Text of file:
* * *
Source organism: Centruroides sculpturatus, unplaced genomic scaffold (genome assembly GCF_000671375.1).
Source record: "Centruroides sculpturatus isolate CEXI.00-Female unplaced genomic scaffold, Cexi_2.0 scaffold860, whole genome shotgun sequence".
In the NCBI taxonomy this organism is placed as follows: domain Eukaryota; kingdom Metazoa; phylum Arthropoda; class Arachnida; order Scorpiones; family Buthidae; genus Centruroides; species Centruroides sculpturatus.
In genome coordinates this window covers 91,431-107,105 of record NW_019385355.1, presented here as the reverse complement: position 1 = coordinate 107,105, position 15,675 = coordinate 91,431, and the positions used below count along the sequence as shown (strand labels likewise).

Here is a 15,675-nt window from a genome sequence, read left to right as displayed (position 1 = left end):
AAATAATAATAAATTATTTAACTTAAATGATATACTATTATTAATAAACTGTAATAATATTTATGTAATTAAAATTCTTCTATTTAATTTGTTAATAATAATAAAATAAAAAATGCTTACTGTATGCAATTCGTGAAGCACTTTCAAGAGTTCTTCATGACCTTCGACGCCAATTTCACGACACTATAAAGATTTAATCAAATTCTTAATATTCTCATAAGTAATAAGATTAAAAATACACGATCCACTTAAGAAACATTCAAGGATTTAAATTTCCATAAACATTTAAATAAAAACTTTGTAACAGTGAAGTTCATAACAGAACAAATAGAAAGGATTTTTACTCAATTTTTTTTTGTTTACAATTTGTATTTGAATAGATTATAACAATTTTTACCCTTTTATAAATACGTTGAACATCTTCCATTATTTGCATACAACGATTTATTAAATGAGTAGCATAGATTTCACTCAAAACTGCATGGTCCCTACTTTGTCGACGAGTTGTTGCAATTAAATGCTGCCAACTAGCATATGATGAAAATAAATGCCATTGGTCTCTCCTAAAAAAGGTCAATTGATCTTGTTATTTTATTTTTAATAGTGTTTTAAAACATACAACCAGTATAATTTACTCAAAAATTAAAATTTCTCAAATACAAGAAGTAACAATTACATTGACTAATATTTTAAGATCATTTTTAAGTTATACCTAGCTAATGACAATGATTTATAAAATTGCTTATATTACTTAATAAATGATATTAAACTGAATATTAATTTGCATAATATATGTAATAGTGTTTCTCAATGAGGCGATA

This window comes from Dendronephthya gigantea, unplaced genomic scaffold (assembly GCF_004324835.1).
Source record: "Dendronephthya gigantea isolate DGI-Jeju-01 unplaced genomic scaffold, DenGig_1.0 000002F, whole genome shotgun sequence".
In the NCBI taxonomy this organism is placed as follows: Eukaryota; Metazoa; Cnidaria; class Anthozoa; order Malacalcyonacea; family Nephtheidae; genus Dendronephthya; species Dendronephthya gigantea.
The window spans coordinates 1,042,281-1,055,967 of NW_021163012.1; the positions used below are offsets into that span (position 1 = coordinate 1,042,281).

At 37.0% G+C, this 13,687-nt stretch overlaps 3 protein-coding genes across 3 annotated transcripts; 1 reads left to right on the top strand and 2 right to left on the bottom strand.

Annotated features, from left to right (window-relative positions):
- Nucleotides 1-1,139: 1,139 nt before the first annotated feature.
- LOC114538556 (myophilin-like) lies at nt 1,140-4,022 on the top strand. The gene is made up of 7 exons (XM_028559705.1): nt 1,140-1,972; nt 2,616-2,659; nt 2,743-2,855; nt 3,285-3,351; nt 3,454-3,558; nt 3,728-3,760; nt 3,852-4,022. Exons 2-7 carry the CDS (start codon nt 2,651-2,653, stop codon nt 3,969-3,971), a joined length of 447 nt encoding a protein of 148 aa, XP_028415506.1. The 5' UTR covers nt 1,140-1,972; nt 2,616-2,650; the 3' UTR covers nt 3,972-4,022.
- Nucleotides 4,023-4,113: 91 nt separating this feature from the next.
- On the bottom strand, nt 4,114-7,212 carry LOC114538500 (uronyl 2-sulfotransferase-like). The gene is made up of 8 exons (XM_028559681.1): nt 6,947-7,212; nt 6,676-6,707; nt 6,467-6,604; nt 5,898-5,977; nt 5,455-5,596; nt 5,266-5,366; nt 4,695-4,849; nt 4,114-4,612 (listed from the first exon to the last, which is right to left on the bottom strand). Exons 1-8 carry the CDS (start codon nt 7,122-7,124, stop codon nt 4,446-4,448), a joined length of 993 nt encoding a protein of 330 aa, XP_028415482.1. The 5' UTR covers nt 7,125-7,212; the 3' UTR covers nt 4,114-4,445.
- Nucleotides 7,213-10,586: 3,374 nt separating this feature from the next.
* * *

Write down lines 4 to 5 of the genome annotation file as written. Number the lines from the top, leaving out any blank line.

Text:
In genome coordinates this window covers 91,431-107,105 of record NW_019385355.1, presented here as the reverse complement: position 1 = coordinate 107,105, position 15,675 = coordinate 91,431, and the positions used below count along the sequence as shown (strand labels likewise).

Here is a 15,675-nt window from a genome sequence, read left to right as displayed (position 1 = left end):